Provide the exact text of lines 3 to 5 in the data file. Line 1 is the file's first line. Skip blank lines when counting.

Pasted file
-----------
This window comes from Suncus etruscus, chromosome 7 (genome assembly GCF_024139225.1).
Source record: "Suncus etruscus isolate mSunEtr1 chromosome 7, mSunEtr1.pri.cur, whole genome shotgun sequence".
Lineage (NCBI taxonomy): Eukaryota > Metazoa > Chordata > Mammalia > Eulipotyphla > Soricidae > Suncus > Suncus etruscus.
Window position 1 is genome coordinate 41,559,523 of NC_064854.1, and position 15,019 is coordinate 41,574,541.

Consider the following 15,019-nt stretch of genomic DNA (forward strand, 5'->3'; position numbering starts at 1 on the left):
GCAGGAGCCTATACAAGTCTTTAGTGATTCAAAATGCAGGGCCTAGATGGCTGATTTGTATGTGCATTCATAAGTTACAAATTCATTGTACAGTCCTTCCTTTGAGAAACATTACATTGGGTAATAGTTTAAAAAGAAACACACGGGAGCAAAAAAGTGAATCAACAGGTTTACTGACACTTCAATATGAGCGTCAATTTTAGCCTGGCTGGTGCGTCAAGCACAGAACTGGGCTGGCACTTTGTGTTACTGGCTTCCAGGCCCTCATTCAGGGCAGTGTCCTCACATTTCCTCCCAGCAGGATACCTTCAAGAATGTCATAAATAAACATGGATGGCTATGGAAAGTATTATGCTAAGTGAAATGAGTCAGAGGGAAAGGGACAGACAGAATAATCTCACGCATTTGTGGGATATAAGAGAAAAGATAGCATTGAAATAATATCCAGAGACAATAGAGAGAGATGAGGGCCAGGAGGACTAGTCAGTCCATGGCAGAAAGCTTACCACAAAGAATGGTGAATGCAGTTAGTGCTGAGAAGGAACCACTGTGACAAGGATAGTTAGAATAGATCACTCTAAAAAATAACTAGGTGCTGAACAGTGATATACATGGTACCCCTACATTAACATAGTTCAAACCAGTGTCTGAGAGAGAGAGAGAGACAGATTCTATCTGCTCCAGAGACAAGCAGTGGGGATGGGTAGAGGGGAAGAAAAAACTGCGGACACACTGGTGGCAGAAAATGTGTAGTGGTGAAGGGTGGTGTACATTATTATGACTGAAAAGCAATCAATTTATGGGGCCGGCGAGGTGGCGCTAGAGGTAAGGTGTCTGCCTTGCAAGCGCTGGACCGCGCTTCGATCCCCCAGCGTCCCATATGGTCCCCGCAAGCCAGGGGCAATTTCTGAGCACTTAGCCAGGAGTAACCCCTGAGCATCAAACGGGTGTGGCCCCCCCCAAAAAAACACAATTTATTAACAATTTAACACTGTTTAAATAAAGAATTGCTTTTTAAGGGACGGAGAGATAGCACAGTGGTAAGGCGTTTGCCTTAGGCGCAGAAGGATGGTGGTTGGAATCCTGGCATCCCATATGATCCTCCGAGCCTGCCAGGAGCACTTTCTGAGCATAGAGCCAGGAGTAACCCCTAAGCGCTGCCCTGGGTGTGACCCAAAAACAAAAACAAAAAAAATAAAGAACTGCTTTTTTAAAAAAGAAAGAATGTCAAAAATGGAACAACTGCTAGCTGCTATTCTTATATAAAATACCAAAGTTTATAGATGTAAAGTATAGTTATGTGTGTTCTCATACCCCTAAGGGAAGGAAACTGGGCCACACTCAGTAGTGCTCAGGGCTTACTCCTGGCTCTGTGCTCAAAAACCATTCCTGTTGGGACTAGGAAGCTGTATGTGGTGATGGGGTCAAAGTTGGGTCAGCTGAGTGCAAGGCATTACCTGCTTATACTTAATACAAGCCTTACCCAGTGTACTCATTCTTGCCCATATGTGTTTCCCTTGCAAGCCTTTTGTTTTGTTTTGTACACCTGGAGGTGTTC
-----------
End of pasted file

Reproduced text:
Lineage (NCBI taxonomy): Eukaryota > Metazoa > Chordata > Mammalia > Eulipotyphla > Soricidae > Suncus > Suncus etruscus.
Window position 1 is genome coordinate 41,559,523 of NC_064854.1, and position 15,019 is coordinate 41,574,541.

Consider the following 15,019-nt stretch of genomic DNA (forward strand, 5'->3'; position numbering starts at 1 on the left):